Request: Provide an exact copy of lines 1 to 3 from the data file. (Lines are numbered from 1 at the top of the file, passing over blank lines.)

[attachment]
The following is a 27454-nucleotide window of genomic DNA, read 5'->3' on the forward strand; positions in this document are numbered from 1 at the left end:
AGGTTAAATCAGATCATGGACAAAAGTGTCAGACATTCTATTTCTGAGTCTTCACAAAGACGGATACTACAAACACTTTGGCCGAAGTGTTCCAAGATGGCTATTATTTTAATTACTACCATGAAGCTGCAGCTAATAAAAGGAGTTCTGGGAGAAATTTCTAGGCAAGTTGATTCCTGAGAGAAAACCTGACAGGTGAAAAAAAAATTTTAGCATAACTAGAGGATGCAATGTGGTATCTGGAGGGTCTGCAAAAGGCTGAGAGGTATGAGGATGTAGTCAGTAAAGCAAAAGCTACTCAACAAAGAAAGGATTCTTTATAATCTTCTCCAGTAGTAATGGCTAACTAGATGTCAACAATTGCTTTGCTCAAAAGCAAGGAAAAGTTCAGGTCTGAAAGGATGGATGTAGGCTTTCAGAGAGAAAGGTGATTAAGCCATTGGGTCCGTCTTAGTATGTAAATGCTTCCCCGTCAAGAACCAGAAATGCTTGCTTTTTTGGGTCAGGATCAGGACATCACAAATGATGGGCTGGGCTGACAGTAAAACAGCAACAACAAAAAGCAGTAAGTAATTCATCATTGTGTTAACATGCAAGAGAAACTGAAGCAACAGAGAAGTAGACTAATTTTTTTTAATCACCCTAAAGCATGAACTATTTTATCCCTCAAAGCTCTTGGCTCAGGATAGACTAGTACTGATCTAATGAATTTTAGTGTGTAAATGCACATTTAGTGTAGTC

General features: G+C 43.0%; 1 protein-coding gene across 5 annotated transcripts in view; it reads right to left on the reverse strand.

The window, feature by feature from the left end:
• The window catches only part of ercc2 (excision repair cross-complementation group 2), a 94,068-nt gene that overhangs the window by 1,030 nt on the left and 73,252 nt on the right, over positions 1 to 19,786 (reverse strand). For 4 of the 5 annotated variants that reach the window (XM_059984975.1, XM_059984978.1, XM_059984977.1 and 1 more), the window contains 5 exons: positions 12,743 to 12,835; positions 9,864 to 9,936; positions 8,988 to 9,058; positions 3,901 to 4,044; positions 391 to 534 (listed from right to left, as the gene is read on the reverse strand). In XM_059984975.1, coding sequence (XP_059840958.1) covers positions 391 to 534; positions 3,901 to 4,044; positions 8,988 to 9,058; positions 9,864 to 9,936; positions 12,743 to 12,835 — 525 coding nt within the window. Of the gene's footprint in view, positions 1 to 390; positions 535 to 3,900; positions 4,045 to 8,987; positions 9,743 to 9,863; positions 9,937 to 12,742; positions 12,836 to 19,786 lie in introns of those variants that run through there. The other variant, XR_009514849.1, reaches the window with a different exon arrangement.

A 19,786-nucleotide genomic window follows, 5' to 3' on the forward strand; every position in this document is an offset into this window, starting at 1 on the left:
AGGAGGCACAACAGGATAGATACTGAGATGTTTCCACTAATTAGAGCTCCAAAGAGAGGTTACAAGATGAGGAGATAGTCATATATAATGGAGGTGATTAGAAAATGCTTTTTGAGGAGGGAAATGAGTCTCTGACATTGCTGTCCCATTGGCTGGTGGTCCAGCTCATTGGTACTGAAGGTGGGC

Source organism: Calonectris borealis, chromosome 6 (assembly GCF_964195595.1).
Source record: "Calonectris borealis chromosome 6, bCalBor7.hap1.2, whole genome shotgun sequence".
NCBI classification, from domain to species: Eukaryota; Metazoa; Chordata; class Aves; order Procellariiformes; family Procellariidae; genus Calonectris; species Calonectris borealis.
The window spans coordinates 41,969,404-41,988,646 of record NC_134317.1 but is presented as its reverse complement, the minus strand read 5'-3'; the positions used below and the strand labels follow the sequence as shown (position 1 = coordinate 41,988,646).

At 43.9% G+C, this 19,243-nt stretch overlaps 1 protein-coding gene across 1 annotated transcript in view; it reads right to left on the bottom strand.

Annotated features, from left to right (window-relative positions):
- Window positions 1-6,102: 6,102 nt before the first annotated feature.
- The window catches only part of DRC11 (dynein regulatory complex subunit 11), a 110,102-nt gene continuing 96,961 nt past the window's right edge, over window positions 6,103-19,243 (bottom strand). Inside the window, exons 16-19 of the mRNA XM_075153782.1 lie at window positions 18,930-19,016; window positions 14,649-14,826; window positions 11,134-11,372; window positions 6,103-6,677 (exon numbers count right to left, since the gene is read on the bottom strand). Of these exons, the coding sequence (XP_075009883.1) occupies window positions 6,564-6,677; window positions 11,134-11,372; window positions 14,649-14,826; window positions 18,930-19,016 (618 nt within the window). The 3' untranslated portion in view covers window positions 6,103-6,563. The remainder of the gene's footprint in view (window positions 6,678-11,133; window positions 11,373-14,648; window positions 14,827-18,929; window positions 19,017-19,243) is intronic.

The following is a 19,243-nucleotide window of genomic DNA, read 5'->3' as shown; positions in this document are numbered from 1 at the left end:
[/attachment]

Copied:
The following is a 27454-nucleotide window of genomic DNA, read 5'->3' on the forward strand; positions in this document are numbered from 1 at the left end:
AGGTTAAATCAGATCATGGACAAAAGTGTCAGACATTCTATTTCTGAGTCTTCACAAAGACGGATACTACAAACACTTTGGCCGAAGTGTTCCAAGATGGCTATTATTTTAATTACTACCATGAAGCTGCAGCTAATAAAAGGAGTTCTGGGAGAAATTTCTAGGCAAGTTGATTCCTGAGAGAAAACCTGACAGGTGAAAAAAAAATTTTAGCATAACTAGAGGATGCAATGTGGTATCTGGAGGGTCTGCAAAAGGCTGAGAGGTATGAGGATGTAGTCAGTAAAGCAAAAGCTACTCAACAAAGAAAGGATTCTTTATAATCTTCTCCAGTAGTAATGGCTAACTAGATGTCAACAATTGCTTTGCTCAAAAGCAAGGAAAAGTTCAGGTCTGAAAGGATGGATGTAGGCTTTCAGAGAGAAAGGTGATTAAGCCATTGGGTCCGTCTTAGTATGTAAATGCTTCCCCGTCAAGAACCAGAAATGCTTGCTTTTTTGGGTCAGGATCAGGACATCACAAATGATGGGCTGGGCTGACAGTAAAACAGCAACAACAAAAAGCAGTAAGTAATTCATCATTGTGTTAACATGCAAGAGAAACTGAAGCAACAGAGAAGTAGACTAATTTTTTTTAATCACCCTAAAGCATGAACTATTTTATCCCTCAAAGCTCTTGGCTCAGGATAGACTAGTACTGATCTAATGAATTTTAGTGTGTAAATGCACATTTAGTGTAGTC

General features: G+C 43.0%; 1 protein-coding gene across 5 annotated transcripts in view; it reads right to left on the reverse strand.